SPA description
(information as published 2001 - updated in 2012 - PDF 28 kb)

Lower Derwent Valley

image: SPA location map 

 

The Lower Derwent Valley is a major floodplain system located in East and North Yorkshire in eastern England. The valley holds a series of neutral alluvial flood meadows, fens, swamps, valley mires, Alder Alnus glutinosa woodlands and other freshwater habitats lying adjacent to the River Derwent, Pocklington Canal and The Beck. The Lower Derwent Valley is one of the largest and most important examples of traditionally managed species-rich alluvial flood meadow habitat remaining in the UK. These grasslands, which were formerly widespread in the UK, are now very restricted in distribution due to agricultural intensification. The character and species composition of the grassland, fen and swamp communities is largely controlled by topography, differences in the extent of winter flooding and by the type of agricultural management. The site is of outstanding importance for a diverse range of waterbirds throughout the year. In winter the site supports large numbers of swans, ducks and waders, as well as Bittern Botaurus stellaris, whilst in summer the floodplain holds breeding waders, Corncrake Crex crex and Spotted Crake Porzana porzana.

The SPA also includes the subsumed SPA of Derwent Ings, a site that was subject to separate classification.
 
For more information see Phased, extended and subsumed SPAs

 


Qualifying species

For individual species accounts visit the Species Accounts section


 

This site qualifies under Article 4.1 of the Directive (79/409/EEC) by supporting populations of European importance of the following species listed on Annex I of the Directive:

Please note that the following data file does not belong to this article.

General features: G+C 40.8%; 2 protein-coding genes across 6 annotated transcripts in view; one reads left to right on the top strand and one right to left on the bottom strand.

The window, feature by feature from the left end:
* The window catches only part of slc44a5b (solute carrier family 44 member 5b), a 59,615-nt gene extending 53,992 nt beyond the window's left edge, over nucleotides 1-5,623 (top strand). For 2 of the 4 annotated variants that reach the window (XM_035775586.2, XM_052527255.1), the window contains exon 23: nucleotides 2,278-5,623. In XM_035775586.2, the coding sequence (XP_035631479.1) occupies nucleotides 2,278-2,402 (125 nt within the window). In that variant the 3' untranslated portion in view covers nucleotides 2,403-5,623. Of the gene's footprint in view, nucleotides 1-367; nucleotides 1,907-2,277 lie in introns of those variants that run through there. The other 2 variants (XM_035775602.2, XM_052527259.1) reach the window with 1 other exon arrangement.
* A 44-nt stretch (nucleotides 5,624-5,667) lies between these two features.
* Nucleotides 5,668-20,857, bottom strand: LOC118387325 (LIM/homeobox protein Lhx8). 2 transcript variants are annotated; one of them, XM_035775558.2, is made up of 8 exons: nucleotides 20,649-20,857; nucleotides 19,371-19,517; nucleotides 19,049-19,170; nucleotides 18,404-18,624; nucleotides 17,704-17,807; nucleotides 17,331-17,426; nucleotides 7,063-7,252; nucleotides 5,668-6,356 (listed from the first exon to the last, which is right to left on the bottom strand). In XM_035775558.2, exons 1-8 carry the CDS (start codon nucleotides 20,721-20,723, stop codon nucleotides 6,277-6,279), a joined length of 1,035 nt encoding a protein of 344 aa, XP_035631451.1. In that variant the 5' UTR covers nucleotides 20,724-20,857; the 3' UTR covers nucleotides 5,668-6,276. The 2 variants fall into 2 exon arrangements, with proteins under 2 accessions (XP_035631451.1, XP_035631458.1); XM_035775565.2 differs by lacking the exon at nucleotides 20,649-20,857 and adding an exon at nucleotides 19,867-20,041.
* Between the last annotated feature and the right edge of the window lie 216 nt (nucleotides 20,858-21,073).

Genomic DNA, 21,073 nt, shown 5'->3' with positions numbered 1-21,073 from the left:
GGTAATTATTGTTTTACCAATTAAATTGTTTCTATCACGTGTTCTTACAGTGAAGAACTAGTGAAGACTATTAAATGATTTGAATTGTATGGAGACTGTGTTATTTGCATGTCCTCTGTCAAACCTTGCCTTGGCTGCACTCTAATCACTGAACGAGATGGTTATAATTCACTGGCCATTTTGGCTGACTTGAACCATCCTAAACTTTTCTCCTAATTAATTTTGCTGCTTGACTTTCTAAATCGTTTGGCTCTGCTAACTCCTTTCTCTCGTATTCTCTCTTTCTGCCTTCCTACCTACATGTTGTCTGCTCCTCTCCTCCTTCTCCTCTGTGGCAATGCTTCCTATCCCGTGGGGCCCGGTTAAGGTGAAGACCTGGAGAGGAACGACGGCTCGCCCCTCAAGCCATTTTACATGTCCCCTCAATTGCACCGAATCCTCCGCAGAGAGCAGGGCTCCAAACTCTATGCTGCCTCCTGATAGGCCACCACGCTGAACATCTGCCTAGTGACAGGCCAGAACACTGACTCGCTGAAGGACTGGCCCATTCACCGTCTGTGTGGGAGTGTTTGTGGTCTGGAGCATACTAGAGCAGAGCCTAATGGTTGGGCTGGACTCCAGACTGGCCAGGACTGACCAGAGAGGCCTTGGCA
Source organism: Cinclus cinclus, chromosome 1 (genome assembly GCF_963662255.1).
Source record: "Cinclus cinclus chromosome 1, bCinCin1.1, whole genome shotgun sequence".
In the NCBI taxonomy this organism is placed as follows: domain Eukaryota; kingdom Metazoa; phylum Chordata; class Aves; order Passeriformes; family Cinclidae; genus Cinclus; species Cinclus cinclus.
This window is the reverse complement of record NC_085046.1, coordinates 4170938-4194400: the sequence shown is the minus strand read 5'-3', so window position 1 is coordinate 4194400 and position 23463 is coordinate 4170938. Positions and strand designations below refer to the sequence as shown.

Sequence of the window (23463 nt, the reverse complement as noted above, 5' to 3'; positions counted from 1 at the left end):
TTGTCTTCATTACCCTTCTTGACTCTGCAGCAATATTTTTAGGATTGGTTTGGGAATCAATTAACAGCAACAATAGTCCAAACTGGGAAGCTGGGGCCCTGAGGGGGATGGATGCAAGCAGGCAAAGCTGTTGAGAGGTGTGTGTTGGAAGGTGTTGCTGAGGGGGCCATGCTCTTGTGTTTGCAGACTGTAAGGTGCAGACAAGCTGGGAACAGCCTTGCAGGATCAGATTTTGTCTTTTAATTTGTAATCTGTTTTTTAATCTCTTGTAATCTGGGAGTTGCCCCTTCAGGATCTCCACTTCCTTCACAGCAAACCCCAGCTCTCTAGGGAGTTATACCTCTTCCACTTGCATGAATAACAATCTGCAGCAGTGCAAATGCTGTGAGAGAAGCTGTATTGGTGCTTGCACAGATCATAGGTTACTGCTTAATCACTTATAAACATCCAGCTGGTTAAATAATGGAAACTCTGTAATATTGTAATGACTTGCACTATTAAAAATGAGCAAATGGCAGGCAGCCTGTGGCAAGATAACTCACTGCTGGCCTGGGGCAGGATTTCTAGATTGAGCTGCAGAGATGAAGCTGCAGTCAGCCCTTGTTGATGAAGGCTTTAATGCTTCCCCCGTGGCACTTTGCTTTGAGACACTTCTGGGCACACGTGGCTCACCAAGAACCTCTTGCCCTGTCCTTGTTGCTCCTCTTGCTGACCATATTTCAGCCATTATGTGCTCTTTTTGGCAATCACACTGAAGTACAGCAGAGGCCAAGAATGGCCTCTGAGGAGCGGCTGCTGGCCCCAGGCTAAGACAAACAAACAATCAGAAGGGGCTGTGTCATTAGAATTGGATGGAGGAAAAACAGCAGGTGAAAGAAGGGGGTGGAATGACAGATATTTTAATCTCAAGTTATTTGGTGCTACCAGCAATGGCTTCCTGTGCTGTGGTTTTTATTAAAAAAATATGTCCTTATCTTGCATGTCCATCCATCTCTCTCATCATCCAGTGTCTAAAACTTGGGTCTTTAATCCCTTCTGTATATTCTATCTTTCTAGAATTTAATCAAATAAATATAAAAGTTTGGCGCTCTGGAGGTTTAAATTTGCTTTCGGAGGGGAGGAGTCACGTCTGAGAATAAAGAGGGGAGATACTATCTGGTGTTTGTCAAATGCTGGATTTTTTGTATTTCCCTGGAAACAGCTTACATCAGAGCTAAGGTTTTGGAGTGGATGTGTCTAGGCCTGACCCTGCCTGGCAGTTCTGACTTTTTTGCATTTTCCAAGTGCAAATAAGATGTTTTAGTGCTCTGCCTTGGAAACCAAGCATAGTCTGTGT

During the breeding season;
 
Corncrake Crex crex, 6 individuals representing at least 1.3% of the breeding population in Great Britain (1998 survey)
 
Ruff Philomachus pugnax, 7 individuals representing at least 63.6% of the breeding population in Great Britain (Count as at 1998)
 
Spotted Crake Porzana porzana, 31 individuals representing at least 62.0% of the breeding population in Great Britain
 
Over winter;
 
Bewick's Swan Cygnus columbianus bewickii, 72 individuals representing at least 1.0% of the wintering population in Great Britain
 
Bittern Botaurus stellaris, 3 individuals representing at least 3.0% of the wintering population in Great Britain (5 year peak mean 1993/4 - 1998/9)
 
Golden Plover Pluvialis apricaria, 6,000 individuals representing at least 2.4% of the wintering population in Great Britain (5 year peak mean 1991/2 - 1995/6)
 
Ruff Philomachus pugnax, 133 individuals representing at least 19.0% of the wintering population in Great Britain (5 year peak mean 1991/2 - 1995/6)
 
This site also qualifies under Article 4.2 of the Directive (79/409/EEC) by supporting populations of European importance of the following migratory species:
 
Over winter;
 
Teal Anas crecca, 5,853 individuals representing at least 1.5% of the wintering Northwestern Europe population (5 year peak mean 1991/2 - 1995/6)
 

 Assemblage qualification: A wetland of international importance.

 

The area qualifies under Article 4.2 of the Directive (79/409/EEC) by regularly supporting at least 20,000 waterfowl
 
Over winter, the area regularly supports 39,936 individual waterfowl (5 year peak mean 1991/2 - 1995/6) including: Lapwing Vanellus vanellus, Pochard Aythya ferina, Shoveler Anas clypeata, Mallard Anas platyrhynchos, Wigeon Anas penelope, Teal Anas crecca, Ruff Philomachus pugnax, Golden Plover Pluvialis apricaria, Bewick's Swan Cygnus columbianus bewickii, Bittern Botaurus stellaris.


Note:

Many designated sites are on private land: the listing of a site in these pages does not imply any right of public access.
 
Note that sites selected for waterbird species on the basis of their occurrence in the breeding, passage or winter periods also provide legal protection for these species when they occur at other times of the year.